When pundits and presidential candidates talk about inequality and the tiny sliver of the population whose fortunes have soared, they often drop names like Warren Buffett, Bill Gates, Sheldon Adelson and Mark Zuckerberg.
But those are just the most visible members of a larger but less talked-about cadre of the big winners in today's economy. This group consists of roughly 250,000 Americans who mainly populate the executive offices and managerial suites of major companies and financial institutions, along with a smattering of top law firms, hedge funds and other elite aeries.
These people - the top one-quarter of one per cent of America's employed population - have enjoyed explosive gains in income and wealth in recent decades, even as salaries and wages stagnated for the typical US worker.
"You hear about CEOs, entertainers, athletes and hedge funders, but that's the tip of the iceberg," said Nicholas A. Bloom, a professor of economics at Stanford University. "It's a much, much bigger group and they are outpacing everyone else."
Bloom's findings are bringing to light fresh perspectives on why income inequality is growing and how it is reshaping the national and global economy.
While the much-talked-about one per cent is doing just fine, the supersize gains are taking place even further up the income ladder, according to what Bloom and four colleagues found by examining 35 years of data from the Social Security Administration.
The phenomenon is not limited to Wall Street or the big banks - manufacturers rewarded their top executives every bit as generously as did firms in the finance, insurance and real estate sectors. And this pattern is being repeated in countries where the political landscape is quite different from that in the US, like Sweden, Germany and the UK.
"This is a truly global phenomenon and I don't know any serious economist who would deny inequality has gone up," said Bloom. "The debate is over the magnitude, not the direction."
At the same time, there's a growing consensus among economists of all ideological stripes that inequality is growing - in the US and abroad - even if the usual political fault lines appear when the discussion turns to the consequences of the trend and whether new public policies are needed to address it.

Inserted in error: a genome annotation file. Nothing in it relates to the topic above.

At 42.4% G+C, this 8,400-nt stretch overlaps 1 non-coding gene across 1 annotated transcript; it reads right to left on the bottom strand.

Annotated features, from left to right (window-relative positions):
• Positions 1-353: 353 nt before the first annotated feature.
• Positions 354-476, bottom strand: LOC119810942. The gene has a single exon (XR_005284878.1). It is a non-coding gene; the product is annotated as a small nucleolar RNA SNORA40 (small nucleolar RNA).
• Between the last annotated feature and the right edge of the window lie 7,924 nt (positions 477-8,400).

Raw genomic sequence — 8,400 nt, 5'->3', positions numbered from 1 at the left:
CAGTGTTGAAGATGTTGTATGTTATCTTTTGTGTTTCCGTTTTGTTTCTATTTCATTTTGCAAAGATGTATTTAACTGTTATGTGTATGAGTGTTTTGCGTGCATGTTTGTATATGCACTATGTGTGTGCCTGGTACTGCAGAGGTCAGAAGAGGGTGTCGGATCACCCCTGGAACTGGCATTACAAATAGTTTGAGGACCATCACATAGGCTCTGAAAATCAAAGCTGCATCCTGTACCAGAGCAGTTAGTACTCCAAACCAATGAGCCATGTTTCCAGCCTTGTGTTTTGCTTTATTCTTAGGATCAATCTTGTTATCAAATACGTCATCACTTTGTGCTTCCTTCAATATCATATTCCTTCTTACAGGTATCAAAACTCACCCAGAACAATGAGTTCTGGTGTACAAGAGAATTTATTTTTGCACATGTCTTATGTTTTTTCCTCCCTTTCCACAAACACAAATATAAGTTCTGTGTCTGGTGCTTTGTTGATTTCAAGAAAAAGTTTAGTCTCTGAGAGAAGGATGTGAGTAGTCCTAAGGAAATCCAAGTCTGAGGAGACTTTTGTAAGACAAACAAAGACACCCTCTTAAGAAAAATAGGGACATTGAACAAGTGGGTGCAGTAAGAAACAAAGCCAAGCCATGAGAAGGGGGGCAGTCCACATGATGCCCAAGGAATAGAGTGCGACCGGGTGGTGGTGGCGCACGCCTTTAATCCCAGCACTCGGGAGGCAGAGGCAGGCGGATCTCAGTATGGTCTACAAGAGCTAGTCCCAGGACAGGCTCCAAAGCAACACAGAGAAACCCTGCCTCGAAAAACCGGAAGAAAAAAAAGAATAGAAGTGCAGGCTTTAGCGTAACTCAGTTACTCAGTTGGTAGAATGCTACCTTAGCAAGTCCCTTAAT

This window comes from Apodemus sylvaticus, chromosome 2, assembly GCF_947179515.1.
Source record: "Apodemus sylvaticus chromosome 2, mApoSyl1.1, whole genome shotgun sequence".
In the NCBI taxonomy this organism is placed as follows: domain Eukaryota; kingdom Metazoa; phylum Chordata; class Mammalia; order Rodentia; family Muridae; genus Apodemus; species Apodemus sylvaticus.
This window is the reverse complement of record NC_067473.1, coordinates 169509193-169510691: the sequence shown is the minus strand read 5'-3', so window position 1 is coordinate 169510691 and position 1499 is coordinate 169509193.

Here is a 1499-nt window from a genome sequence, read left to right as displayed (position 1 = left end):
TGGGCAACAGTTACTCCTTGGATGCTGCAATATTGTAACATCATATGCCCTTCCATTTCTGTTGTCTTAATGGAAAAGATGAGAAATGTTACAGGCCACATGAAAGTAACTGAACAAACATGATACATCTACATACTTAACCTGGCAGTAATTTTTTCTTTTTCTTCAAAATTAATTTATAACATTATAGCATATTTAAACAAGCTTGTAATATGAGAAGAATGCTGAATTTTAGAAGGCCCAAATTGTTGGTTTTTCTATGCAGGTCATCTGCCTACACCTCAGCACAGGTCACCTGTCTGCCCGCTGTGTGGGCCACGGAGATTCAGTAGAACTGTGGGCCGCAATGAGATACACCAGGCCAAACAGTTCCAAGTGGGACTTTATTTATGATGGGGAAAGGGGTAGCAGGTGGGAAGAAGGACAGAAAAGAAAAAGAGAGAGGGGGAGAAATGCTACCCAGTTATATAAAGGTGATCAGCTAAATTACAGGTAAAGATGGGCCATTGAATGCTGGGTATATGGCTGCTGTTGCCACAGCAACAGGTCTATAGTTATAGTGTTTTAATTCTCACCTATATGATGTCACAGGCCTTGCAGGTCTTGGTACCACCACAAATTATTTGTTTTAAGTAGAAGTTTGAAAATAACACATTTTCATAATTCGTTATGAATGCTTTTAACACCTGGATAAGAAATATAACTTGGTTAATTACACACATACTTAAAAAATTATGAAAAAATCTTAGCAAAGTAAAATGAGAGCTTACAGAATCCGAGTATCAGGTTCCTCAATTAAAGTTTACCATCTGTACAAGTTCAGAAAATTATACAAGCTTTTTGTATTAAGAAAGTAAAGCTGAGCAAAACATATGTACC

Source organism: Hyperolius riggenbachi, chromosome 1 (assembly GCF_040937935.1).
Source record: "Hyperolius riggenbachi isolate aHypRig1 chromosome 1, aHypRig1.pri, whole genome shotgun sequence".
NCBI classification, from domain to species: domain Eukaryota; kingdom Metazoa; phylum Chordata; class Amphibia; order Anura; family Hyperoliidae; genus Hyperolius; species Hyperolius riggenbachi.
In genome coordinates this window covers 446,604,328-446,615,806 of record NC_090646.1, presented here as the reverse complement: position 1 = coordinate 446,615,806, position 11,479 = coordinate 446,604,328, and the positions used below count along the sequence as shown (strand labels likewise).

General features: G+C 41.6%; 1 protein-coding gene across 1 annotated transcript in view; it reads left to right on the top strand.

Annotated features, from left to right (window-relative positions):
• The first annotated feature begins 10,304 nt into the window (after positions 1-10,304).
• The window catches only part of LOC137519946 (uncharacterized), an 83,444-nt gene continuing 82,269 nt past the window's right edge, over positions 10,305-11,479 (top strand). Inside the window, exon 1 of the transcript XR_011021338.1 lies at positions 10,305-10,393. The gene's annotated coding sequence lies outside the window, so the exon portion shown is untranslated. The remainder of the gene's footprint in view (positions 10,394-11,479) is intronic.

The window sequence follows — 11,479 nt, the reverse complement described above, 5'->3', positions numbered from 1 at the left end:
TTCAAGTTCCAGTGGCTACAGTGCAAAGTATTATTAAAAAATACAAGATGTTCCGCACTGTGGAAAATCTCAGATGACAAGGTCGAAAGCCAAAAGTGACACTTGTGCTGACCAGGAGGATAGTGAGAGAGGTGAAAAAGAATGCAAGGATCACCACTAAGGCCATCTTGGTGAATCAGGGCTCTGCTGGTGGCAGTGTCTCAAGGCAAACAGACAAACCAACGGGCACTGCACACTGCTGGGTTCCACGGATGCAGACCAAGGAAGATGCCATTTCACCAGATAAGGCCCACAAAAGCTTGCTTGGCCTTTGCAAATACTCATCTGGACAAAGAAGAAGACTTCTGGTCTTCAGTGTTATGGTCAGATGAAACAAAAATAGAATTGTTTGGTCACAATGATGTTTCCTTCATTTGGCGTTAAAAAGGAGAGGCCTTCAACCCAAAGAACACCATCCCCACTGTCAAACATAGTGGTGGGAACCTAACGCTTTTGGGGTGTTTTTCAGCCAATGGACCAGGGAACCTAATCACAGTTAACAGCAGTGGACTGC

"It's pretty much indisputable that the percentage of income being earned by the top one per cent, or the top quarter of one per cent, is going up," said Richard H. Thaler.
"It was true five years ago, but it was not as widely recognised," said Thaler, a behavioral economist who teaches at the University of Chicago. "As with climate change, scientific consensus takes a while to build."
For all the focus on the roots and extent of income inequality, most academics are leery of any easy solution. At the same time, they acknowledge that their traditional tools are inadequate for the task.
"There's no reason the free market will solve this," Bloom said.
He believes inequality is being magnified by technological change and what's known as skills bias, where workers with a particular expertise reap the biggest reward. Neither is amenable to quick fixes.
In Bloom's new paper, which he co-wrote with David J. Price, a Stanford graduate student, and three other economists - Jae Song, Fatih Guvenen and Till von Wachter - the top quarter of one per cent of Americans appear to be pulling away from the rest.
For workers at this threshold, who earn at least $US640,000 annually, their salaries rose 96 per cent from 1981 to 2013, after taking account of inflation. Among the top one per cent, which includes people earning more than $US320,000, salaries rose 71 per cent. Pay for the typical US worker rose by 13 per cent over the same period, according to Social Security Administration data.
The trend was especially pronounced among the most successful enterprises, creating a divergence between the highest paid people at companies that employ more than 10,000 people and the rest of the workforce. In this rarefied circle, overall pay jumped 140 per cent versus a five per cent drop for the typical employee at these corporate behemoths.
The split in compensation between executives and everyone else was much less pronounced at smaller companies, according to the research by Bloom and his colleagues. At these firms, between 1981 and 2013, top salaries rose 49 per cent, while median pay rose 30 per cent.
Bloom traces the outsize gains to large grants of stock and options to top workers at big companies, with their fortunes rising in line with the performance of the stock market.
"There used to be a premium for working at a big company, even in a lower level job," he said. "That's not true anymore. The people who have really suffered are lower-level employees at big companies."
The New York Times